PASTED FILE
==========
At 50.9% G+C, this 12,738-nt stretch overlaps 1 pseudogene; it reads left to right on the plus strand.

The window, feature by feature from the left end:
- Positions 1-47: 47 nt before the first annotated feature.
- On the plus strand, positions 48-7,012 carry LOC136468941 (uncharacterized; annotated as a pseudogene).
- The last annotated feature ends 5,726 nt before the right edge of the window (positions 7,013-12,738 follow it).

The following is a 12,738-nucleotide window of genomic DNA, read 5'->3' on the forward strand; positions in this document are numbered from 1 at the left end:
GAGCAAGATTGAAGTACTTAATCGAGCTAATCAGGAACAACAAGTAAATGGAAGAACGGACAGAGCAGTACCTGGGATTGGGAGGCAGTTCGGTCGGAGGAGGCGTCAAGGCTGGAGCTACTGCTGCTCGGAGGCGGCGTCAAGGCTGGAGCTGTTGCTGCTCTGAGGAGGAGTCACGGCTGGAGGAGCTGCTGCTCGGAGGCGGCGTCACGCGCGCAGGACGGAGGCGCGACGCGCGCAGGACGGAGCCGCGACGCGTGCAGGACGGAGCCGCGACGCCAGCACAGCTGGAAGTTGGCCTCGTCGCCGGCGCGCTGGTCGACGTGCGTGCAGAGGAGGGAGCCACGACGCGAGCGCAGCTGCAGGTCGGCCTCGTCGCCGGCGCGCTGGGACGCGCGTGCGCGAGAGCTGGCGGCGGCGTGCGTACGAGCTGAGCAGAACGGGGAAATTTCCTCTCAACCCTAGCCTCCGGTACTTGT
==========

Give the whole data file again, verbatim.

At 50.9% G+C, this 12,738-nt stretch overlaps 1 pseudogene; it reads left to right on the plus strand.

The window, feature by feature from the left end:
- Positions 1-47: 47 nt before the first annotated feature.
- On the plus strand, positions 48-7,012 carry LOC136468941 (uncharacterized; annotated as a pseudogene).
- The last annotated feature ends 5,726 nt before the right edge of the window (positions 7,013-12,738 follow it).

The following is a 12,738-nucleotide window of genomic DNA, read 5'->3' on the forward strand; positions in this document are numbered from 1 at the left end:
GAGCAAGATTGAAGTACTTAATCGAGCTAATCAGGAACAACAAGTAAATGGAAGAACGGACAGAGCAGTACCTGGGATTGGGAGGCAGTTCGGTCGGAGGAGGCGTCAAGGCTGGAGCTACTGCTGCTCGGAGGCGGCGTCAAGGCTGGAGCTGTTGCTGCTCTGAGGAGGAGTCACGGCTGGAGGAGCTGCTGCTCGGAGGCGGCGTCACGCGCGCAGGACGGAGGCGCGACGCGCGCAGGACGGAGCCGCGACGCGTGCAGGACGGAGCCGCGACGCCAGCACAGCTGGAAGTTGGCCTCGTCGCCGGCGCGCTGGTCGACGTGCGTGCAGAGGAGGGAGCCACGACGCGAGCGCAGCTGCAGGTCGGCCTCGTCGCCGGCGCGCTGGGACGCGCGTGCGCGAGAGCTGGCGGCGGCGTGCGTACGAGCTGAGCAGAACGGGGAAATTTCCTCTCAACCCTAGCCTCCGGTACTTGT